Br Cornelius

Its possible but its early days yet.

There is the possiblilty that people like clairvoyants (assuming they're real) arent seeing the future but selecting it.


#99    Mr Right Wing

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Posted 08 March 2013 - 10:54 PM

View PostBr Cornelius, on 08 March 2013 - 10:31 PM, said:

i believe that many of the "Constructs" of physics are mathematical devices to explain what we cannot possibly comprehend. I am confident in the predictive results they offer - but skeptical of how they actually map to the underlying reality they attempt to describe.
I believe that the brain has no tools to comprehend the fundamental underlying nature of reality.

What brought this home to me was when I realized that the most perfect description of an atom is a mathematical grid. No visual conceptual model adequately describes the measured phenomenon.

Br Cornelius

Questioning if maths can actually represent reality or if its actually something real is metaphysics.

Scientists believe everything is made out of fundamental building blocks. If true then it should be possible to calculate the exact area of a circle (2nr). Yet this is impossible because n has iinfinite decimal places meaning the area will too.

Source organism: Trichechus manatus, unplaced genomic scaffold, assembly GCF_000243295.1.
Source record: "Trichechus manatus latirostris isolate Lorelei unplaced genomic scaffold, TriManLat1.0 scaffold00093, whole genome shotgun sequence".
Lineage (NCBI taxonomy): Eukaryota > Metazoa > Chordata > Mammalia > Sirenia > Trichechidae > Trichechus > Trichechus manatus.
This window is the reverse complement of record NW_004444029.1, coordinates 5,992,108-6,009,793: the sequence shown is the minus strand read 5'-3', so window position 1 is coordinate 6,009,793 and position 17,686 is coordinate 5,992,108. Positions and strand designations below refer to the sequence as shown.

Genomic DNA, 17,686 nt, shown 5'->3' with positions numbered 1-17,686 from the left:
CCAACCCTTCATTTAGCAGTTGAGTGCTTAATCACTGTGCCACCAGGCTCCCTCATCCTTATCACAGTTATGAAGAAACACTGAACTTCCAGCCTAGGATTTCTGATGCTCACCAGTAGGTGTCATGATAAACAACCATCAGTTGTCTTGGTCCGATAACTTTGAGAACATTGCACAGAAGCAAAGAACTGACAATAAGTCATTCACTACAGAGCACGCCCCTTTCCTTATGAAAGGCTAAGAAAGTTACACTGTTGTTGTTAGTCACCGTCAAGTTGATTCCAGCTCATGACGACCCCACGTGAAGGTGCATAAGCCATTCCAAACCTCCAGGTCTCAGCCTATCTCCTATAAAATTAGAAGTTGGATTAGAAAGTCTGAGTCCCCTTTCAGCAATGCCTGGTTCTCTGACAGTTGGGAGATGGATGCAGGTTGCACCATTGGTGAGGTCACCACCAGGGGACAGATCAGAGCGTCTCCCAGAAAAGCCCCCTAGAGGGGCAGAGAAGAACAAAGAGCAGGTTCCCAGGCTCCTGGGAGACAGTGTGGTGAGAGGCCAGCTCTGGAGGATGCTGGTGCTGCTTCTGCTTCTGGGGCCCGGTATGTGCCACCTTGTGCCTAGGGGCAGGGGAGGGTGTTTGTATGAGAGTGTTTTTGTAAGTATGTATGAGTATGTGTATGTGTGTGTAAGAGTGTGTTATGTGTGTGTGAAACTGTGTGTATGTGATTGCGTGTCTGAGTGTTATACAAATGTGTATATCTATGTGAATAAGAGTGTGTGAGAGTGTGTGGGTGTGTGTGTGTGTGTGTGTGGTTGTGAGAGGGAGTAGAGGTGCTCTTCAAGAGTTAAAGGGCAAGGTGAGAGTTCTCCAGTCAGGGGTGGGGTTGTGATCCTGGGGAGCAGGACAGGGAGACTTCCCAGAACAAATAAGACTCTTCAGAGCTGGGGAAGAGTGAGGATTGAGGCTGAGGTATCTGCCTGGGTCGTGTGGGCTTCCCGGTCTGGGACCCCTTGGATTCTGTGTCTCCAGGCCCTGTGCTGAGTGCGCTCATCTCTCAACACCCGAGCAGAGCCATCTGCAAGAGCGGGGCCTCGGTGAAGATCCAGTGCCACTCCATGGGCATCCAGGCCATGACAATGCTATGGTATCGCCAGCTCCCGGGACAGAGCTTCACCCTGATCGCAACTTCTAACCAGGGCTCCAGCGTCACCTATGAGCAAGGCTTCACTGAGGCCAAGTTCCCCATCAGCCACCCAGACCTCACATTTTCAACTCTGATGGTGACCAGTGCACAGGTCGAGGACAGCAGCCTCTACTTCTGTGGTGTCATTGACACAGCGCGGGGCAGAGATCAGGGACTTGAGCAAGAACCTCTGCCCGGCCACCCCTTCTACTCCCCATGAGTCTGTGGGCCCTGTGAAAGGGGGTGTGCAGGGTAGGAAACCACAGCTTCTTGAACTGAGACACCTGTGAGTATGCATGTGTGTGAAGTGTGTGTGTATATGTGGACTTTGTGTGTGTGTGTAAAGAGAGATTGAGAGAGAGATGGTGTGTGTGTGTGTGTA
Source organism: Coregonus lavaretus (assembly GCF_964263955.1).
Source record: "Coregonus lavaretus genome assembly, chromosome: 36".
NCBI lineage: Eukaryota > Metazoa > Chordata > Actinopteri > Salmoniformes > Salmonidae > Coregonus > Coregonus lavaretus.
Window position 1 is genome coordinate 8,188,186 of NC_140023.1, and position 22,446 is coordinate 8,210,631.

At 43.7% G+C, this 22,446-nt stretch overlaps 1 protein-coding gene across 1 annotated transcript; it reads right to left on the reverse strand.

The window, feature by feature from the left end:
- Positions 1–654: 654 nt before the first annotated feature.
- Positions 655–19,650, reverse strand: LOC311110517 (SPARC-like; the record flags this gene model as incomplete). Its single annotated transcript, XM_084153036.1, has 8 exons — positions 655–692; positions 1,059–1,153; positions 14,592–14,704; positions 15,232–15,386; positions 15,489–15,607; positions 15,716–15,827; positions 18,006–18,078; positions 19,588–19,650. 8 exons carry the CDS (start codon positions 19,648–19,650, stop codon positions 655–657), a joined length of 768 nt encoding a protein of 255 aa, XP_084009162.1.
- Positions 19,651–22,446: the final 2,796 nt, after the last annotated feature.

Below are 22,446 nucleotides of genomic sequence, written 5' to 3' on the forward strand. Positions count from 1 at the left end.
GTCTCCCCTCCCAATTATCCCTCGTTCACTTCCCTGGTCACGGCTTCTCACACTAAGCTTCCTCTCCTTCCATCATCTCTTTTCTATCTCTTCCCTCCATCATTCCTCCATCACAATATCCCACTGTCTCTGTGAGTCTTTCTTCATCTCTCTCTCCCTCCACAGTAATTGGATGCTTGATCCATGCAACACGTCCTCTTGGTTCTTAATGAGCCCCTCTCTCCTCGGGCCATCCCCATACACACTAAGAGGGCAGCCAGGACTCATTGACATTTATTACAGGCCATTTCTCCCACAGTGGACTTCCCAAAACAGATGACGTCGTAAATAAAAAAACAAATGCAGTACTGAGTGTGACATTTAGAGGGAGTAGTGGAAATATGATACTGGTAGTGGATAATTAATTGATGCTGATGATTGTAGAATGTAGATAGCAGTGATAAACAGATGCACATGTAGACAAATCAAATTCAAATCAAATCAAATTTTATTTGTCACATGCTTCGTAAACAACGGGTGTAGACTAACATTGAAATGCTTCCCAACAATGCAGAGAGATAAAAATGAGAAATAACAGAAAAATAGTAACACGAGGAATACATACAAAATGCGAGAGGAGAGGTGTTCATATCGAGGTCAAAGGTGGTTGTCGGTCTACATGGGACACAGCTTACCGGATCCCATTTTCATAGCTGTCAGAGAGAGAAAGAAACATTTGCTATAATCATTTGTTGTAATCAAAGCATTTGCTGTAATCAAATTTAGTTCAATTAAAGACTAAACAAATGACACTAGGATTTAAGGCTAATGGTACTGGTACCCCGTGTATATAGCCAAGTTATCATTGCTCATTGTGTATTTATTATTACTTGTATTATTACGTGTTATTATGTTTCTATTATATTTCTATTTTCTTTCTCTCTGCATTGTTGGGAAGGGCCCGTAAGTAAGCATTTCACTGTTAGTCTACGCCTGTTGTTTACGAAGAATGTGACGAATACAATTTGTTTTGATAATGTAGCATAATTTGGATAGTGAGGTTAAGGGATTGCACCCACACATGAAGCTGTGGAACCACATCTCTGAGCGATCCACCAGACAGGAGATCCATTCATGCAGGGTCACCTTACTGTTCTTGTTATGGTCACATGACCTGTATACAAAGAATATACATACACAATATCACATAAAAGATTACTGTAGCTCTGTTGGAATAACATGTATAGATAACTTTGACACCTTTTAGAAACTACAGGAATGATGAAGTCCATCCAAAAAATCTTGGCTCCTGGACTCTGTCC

All languages suffer from the same problem of them only being able to define what can be defined. Assuming everything is definable isnt supported as n shows. All routes lead to only the mind being objectively real but the maths route is another debate.

Edited by Mr Right Wing, 08 March 2013 - 11:03 PM.


#100    Br Cornelius

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Posted 08 March 2013 - 11:02 PM

Ultimately my position on the multiverse and the objectivity of reality is a pragmatic one.
To entertain the possibility that there is no objective reality on which we base our subjective interpretations is a very slippery slope down which Madness ultimately beacons. It a choice thing in the end. I have seen how flexible reality can be and at some point you need to anchor yourself to some tangibles.

Br Cornelius

I believe nothing, but I have my suspicions.

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#101    Mr Right Wing